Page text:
Your body will also thank you for the time you’ve given it to replenish the much needed, and excessively used, white blood cells. These white blood cells help ward off infections, like those mentioned above. And if it’s a matter of an injury (no matter how big or small), sleep promotes cell and tissue growth, which boosts the healing process. Combine all of that with the fact that sleep also helps re-energize muscles and metabolism, and it’s clear that there’s some pretty powerful stuff happening when you shut your eyes each night.7
And if exercise and lifting weights is your thing, sleep should be extra important component of your exercise routine. Why? Because your body needs time to recover, especially your muscles. When you’re asleep, your muscles receive extra nutrients and oxygen to promote growth and healing. Sleep also stimulates your pituitary gland to release human growth hormones, which aid in muscle repair and tissue growth. And because physical activity puts stress on your muscles and nervous system, they could really use some TLC each night while you sleep.7
5. Sleep Is A Fickle Thing
We’ve stressed the importance of sleep and making sure you get at least seven hours of it – but why seven hours? Why’s that the magic number? The American Academy of Sleep Medicine said that fewer than seven hours of sleep just isn’t enough time for restorative efforts to complete each night.8 When you don’t let your computer or phone finish its updates, it acts wonky and slow – your body will likely do the same if it can’t complete its restoration.
And what about naps? It’s tempting to shut your eyes during those moments after lunch when you’d like to doze off at your desk. While naps may provide a short-term boost in alertness and performance, they don’t provide the overall benefits of night-time sleep. You’re not making up for lost sleep by napping and instead need to fit those hours in at night time. But on a short term basis, that little extra perk after a brief snooze doesn’t hurt.9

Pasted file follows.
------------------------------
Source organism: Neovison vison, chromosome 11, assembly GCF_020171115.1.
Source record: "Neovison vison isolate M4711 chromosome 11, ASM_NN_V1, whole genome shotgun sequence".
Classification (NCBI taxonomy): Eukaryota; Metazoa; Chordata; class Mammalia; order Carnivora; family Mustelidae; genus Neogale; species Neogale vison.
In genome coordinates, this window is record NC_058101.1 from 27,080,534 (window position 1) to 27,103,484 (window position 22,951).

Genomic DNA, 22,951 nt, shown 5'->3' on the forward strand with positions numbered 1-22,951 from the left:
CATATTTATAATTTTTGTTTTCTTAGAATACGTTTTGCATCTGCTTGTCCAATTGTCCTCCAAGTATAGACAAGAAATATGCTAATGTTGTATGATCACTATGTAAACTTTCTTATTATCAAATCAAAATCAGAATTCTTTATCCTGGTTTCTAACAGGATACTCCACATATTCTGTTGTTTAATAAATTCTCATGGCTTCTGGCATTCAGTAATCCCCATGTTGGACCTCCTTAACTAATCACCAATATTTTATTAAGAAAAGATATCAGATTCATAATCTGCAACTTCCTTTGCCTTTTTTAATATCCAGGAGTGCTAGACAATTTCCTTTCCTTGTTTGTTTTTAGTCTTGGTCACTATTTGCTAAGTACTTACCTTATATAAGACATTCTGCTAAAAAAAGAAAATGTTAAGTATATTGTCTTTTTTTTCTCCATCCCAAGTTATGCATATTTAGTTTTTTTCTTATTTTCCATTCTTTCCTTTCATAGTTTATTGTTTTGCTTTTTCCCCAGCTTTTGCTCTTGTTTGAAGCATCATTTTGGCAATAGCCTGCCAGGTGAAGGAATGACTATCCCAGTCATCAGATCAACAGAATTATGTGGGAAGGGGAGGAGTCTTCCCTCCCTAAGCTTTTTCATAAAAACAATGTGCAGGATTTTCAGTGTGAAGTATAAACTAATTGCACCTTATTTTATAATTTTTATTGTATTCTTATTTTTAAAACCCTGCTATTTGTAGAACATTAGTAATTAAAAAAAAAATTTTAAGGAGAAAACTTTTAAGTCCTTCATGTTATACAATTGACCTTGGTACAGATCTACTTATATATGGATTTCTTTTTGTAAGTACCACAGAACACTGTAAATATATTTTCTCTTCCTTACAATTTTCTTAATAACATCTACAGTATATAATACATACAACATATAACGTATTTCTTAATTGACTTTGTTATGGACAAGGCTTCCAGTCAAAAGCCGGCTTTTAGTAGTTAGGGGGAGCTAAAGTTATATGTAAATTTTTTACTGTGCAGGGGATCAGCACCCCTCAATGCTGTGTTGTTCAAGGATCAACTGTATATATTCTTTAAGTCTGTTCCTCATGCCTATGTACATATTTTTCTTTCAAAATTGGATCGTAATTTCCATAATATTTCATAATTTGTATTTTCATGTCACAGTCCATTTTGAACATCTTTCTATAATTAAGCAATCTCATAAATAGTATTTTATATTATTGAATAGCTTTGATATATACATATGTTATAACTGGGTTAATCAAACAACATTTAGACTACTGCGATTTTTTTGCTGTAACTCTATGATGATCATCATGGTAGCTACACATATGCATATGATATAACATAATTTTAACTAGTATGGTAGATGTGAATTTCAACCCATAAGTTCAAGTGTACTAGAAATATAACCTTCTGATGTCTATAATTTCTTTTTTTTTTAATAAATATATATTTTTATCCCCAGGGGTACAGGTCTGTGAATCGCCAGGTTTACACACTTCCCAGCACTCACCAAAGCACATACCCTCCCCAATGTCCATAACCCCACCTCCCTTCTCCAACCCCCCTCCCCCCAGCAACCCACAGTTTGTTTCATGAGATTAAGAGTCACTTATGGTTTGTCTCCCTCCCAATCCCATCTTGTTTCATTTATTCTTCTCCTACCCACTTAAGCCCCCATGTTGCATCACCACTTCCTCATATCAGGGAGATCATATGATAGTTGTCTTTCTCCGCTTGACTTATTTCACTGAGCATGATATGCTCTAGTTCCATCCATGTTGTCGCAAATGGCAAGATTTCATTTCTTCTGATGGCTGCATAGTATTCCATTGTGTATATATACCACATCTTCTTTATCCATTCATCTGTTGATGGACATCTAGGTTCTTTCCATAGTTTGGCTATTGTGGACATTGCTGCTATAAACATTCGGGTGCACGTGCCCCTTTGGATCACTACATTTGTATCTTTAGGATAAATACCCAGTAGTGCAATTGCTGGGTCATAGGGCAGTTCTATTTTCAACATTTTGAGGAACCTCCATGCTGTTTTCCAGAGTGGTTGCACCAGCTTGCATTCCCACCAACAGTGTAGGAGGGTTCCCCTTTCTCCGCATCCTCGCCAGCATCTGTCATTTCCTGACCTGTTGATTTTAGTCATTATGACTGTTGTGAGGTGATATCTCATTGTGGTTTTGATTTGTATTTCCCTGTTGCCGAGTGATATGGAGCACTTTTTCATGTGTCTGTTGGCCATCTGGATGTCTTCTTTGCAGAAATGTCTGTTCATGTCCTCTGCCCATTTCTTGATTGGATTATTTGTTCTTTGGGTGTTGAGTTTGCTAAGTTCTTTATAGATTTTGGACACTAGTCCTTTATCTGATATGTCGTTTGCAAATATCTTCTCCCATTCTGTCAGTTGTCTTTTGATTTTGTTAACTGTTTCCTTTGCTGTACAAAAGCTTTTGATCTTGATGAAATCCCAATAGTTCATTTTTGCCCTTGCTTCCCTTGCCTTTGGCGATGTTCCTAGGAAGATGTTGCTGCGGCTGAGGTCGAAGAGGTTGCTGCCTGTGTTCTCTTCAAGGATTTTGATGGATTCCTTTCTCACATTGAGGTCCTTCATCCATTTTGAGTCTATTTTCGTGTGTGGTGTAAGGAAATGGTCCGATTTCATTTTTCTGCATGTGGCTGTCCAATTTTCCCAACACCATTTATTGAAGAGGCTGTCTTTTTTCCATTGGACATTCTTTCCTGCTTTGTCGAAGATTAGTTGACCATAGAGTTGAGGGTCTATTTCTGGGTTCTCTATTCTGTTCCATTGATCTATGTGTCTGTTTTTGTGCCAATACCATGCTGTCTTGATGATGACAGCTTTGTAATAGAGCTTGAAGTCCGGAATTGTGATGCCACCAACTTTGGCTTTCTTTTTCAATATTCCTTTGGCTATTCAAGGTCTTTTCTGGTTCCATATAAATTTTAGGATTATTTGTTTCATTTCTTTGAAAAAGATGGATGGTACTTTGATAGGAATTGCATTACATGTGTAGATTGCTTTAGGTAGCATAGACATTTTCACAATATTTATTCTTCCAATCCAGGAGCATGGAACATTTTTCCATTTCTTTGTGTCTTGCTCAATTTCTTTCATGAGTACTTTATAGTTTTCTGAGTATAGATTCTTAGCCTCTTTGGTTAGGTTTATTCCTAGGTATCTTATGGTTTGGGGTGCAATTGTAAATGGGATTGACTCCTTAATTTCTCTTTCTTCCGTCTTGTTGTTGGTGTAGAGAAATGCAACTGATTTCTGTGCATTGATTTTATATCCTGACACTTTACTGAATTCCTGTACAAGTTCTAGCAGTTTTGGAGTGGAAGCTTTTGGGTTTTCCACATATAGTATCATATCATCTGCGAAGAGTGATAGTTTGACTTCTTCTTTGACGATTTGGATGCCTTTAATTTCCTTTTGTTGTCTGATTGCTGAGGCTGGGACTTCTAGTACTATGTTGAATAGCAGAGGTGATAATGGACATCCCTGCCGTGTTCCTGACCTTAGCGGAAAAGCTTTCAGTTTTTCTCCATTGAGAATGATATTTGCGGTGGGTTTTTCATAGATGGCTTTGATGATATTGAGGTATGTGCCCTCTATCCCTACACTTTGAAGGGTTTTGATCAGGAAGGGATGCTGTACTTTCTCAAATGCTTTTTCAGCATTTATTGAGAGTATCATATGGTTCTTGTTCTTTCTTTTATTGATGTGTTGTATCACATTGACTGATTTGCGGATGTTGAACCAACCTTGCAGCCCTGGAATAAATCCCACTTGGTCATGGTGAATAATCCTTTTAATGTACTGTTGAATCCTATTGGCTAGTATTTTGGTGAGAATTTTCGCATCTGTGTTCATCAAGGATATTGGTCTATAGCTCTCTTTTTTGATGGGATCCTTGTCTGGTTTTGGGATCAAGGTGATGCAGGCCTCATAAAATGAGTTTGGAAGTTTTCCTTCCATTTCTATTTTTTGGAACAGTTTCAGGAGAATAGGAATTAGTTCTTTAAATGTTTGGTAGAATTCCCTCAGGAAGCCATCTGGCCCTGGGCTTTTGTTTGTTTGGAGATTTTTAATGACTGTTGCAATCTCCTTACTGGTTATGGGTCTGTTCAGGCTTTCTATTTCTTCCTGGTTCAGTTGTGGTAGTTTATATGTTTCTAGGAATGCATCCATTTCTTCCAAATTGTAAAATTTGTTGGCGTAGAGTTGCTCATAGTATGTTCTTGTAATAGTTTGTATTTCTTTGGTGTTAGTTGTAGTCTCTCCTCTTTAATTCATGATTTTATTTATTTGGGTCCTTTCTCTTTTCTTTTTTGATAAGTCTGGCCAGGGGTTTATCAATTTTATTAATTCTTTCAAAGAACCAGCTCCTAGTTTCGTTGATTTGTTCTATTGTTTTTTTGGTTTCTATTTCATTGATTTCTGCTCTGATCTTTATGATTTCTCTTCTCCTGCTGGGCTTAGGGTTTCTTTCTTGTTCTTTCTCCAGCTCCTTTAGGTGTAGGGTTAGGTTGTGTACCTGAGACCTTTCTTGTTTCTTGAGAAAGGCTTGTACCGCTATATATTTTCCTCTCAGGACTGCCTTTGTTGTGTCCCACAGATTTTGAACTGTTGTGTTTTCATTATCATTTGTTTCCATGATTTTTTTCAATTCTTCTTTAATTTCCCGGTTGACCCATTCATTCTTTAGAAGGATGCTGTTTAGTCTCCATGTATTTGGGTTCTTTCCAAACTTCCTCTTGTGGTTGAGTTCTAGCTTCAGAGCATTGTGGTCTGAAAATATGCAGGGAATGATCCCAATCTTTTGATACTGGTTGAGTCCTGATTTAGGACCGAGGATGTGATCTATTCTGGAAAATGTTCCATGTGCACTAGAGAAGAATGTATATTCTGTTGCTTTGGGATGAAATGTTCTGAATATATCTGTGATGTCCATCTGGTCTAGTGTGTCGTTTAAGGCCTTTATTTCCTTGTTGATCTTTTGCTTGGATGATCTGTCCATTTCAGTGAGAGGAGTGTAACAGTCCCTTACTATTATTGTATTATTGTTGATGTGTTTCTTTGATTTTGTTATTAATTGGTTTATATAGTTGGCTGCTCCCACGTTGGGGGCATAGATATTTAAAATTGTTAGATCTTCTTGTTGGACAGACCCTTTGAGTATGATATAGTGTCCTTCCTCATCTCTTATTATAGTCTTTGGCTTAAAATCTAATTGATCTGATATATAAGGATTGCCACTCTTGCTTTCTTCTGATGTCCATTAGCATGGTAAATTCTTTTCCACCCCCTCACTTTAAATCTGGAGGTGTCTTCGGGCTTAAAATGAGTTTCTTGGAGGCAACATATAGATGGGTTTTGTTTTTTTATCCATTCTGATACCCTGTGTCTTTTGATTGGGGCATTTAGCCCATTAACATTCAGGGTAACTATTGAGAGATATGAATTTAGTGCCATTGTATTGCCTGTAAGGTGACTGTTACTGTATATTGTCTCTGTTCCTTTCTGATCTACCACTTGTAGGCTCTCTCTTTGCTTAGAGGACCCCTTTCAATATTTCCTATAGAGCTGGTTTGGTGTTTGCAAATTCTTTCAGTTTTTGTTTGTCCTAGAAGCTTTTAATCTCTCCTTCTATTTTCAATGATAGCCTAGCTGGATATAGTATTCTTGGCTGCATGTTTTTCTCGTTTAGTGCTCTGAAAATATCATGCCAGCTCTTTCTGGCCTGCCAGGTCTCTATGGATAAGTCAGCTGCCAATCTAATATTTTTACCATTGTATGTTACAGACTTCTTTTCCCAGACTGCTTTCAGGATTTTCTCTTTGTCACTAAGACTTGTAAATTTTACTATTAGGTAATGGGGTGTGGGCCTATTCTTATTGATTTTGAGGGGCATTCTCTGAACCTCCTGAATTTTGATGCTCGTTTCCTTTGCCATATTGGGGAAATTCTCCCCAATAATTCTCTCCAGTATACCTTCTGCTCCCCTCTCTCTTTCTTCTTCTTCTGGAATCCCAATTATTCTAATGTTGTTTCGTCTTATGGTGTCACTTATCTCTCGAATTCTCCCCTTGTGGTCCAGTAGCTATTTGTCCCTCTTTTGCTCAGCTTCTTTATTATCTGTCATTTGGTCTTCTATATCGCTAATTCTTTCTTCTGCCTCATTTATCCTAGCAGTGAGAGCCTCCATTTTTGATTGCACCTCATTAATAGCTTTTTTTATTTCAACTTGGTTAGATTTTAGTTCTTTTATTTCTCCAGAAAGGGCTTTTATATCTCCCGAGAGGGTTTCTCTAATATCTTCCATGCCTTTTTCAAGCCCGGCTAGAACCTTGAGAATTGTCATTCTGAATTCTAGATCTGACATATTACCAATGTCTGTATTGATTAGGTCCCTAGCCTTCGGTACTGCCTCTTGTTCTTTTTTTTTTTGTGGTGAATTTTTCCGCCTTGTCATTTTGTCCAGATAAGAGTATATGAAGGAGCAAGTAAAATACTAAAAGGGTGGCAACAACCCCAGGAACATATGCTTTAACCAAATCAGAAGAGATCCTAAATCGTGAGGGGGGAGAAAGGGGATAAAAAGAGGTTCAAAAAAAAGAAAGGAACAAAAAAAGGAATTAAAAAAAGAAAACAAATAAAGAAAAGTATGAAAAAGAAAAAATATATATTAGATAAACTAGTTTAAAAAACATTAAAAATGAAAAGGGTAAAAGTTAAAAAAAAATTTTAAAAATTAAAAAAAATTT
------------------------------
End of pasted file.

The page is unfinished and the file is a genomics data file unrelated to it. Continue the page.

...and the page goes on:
Needless to say, sleep is a crucial part of each and every day for numerous reasons. Your body will thank you for giving it the recommend seven to eight hours of Zzzs each night. And if you’re curious how you can get your body ready for its ideal sleep state, consider these couple tips from the CDC10:
- Make sure your bedroom is a place for sleep – keep it quiet, dark, and at a comfortable temperature.
- Skip the heavy meals or snacks before bedtime and forgo alcohol and caffeine.
- Put your phone down and flip your TV off. Those bright lights stimulate your brain, which drives you further away from sleep.
- Stick to a schedule. Get your nighttime routine down and stick with the same bedtime each night…consistency is key.
Sleep habits may also be an indicator of what’s going on internally. There may be underlying health problems that cause sleep troubles. Poor sleep habits may also lead to other long-term conditions, such as obesity, cardiovascular disease, or diabetes. Consider visiting your primary care physician or a specialist if sleep habits concern you or impact your health. Specialists may ask you to keep a sleep journal, which tracks your personal sleep habits, including when you lay down, when you fall asleep, how often you take naps, and how much exercise you get daily.
1 CDC: Sleep and Sleep Disorders. Published May 7, 2017. Accessed September 24, 2018.
2 APA: Stress and Sleep. Published 2013. Accessed September 24, 2018.
3 Division of Sleep Medicine at Harvard Medical School: Sleep, Performance, and Public Safety. Published December 18, 2007. Accessed September 24, 2018.
4 NINDS: Brain Basics: Understanding Sleep. Published July 6, 2018. Accessed September 24, 2018.
5 Mayo Clinic: Lack of sleep: Can it make you sick? Published June 9, 2015. Accessed September 24, 2018.
6 US National Library of Medicine National Institutes of Health: Sleep, recovery, and metaregulation: Explaining the benefits of sleep. Published December 17, 2015. Accessed September 24, 2018.
7 Dreams: What Happens To Your Body During 8 Hours of Sleep? Published July 2016. Accessed September 24, 2018.
8 AASM: Seven or More Hours of Sleep Per Night. Published June 1, 2015. Accessed October 3, 2018.
9 NHLBI: Sleep Deprivation and Deficiency. Accessed October 3, 2018.
10 CDC: Tips for Better Sleep. Published July 15, 2016. Accessed October 3, 2018.